Our clergy serve as chaplains at Adelphi University, where we have developed a new initiative called Meditation and Justice.
Meditation and Justice is a campus ministry initiative developed by the Cathedral's Center for Spiritual Imagination. We curate campus-wide public events, cultivate spaces of contemplative practice and heartful conversation, offer one-on-one mentoring and spiritual direction and invite students to participate in service opportunities that allow them to live their newly discovered spiritual values in the context of "hearing the cry of the poor and the cry of the earth."
At Meditation and Justice, students are encouraged to name the places in their lives where they are already experiencing the sacred, voice their longing for a life that matters, sit with anxieties associated with the social and ecological instabilities of our times, and receive spiritual tools from our Christian contemplative traditions. Students are empowered to become leaders on campus and develop a committed response to issues of justice by connecting with a faith community and receiving support in discovering their vocation to become "healers, reconcilers, and ambassadors of God in the world."
To learn about upcoming Meditation and Justice public events, visit the Center for Spiritual Imagination website.
Meditation and Social Justice Class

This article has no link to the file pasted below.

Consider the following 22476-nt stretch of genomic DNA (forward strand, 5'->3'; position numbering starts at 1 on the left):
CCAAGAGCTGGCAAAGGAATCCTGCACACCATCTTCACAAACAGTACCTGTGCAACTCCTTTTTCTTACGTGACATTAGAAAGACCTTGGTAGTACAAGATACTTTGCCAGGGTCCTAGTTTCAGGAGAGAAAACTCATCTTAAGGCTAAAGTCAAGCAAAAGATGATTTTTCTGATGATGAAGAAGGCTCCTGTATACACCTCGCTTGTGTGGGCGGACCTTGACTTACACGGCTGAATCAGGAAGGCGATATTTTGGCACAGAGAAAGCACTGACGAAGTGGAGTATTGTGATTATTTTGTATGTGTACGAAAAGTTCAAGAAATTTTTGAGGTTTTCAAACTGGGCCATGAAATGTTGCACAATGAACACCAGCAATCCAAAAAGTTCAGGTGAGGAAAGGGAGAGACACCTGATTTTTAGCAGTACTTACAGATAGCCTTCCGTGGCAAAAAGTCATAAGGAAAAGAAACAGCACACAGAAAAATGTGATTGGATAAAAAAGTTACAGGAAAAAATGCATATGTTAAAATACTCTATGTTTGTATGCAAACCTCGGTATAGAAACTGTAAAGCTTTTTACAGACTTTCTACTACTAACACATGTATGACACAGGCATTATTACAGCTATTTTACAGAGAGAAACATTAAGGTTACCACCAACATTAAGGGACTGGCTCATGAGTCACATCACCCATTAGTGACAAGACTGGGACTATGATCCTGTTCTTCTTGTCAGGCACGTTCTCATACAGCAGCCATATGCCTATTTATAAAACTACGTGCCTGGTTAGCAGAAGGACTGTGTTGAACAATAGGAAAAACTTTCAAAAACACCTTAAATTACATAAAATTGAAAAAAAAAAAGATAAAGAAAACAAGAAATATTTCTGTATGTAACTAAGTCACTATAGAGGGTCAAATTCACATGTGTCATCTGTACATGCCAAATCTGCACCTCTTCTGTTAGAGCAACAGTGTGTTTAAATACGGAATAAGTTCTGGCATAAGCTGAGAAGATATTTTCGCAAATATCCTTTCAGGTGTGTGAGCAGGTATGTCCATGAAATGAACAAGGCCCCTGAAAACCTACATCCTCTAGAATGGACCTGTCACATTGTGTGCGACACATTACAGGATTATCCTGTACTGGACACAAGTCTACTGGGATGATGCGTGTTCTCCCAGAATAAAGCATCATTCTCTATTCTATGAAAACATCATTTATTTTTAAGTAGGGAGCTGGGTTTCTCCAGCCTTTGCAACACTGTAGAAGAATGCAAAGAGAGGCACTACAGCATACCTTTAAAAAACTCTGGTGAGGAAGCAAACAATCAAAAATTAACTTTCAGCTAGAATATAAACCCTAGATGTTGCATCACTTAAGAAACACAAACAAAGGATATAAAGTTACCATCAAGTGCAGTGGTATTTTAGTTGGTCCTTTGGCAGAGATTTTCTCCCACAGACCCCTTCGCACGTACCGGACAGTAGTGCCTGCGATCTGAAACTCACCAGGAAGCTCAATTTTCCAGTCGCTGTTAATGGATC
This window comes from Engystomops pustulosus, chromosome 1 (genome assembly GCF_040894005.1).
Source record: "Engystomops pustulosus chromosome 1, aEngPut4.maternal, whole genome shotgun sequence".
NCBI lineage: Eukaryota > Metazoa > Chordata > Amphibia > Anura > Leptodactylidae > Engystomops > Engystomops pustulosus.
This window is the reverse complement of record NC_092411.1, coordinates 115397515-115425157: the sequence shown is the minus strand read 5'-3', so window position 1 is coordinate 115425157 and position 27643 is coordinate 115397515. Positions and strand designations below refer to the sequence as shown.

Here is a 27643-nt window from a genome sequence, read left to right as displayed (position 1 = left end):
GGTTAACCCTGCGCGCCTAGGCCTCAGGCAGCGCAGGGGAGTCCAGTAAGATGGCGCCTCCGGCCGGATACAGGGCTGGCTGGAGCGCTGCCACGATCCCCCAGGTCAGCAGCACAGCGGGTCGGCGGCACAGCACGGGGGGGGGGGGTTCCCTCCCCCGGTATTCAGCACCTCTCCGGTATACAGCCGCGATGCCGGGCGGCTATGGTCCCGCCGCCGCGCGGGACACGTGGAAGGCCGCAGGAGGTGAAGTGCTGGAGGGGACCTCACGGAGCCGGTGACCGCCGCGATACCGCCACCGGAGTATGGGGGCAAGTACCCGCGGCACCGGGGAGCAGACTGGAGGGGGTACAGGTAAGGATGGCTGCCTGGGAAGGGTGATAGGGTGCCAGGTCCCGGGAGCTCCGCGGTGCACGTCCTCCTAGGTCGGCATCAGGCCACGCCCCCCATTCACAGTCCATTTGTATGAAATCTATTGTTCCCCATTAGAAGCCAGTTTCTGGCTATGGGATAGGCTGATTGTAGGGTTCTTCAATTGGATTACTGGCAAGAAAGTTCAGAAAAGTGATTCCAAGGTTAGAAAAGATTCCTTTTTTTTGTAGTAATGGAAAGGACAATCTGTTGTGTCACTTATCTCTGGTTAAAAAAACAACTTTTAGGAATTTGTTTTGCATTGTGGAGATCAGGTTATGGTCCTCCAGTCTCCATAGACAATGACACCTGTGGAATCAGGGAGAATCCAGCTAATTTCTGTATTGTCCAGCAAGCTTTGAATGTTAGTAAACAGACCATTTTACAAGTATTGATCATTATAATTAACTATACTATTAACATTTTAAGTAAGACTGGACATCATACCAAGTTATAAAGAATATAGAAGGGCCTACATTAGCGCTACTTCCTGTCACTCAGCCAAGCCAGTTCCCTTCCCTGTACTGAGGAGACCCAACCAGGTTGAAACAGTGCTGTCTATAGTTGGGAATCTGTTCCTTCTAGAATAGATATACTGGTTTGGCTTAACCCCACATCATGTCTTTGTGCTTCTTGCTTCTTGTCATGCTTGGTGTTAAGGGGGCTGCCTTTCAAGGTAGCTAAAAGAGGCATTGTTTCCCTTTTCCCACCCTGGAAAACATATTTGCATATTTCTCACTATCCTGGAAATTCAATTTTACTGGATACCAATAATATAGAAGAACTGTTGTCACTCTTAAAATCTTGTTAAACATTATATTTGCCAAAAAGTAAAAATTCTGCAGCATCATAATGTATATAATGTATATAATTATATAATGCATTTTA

For young adults today, a bright future is not assured. Environmental degradation, systemic racism, income inequality and widespread hopelessness are some of the issues facing this generation.
How does one discover life’s groundedness in times like these? How does one develop a sense of meaning and purpose in an anxious world?
This course draws historic and contemporary connections between the practice of contemplation and the shaping of a just world. Students will become familiar with the life-stories of spiritual leaders like Desmond Tutu, Dorothy Day, Martin Luther King Jr., Malcolm X, Grace Lee Boggs, Joanna Macy and others. These lives will create a landscape of spiritual resources available to us all on life’s journey. Meditation, mindfulness, ritual, and social change theory will be explored as responses to the crises of our time.
Students will learn several methodologies for meditation and contemplative practice and will participate in campus projects serving those on the margins. The class dynamic will be one of deep conversation and mutual support as we explore matters of vocation and purpose. Our human capacity for spirituality will undergird our support for a world that is just for all, not just for some.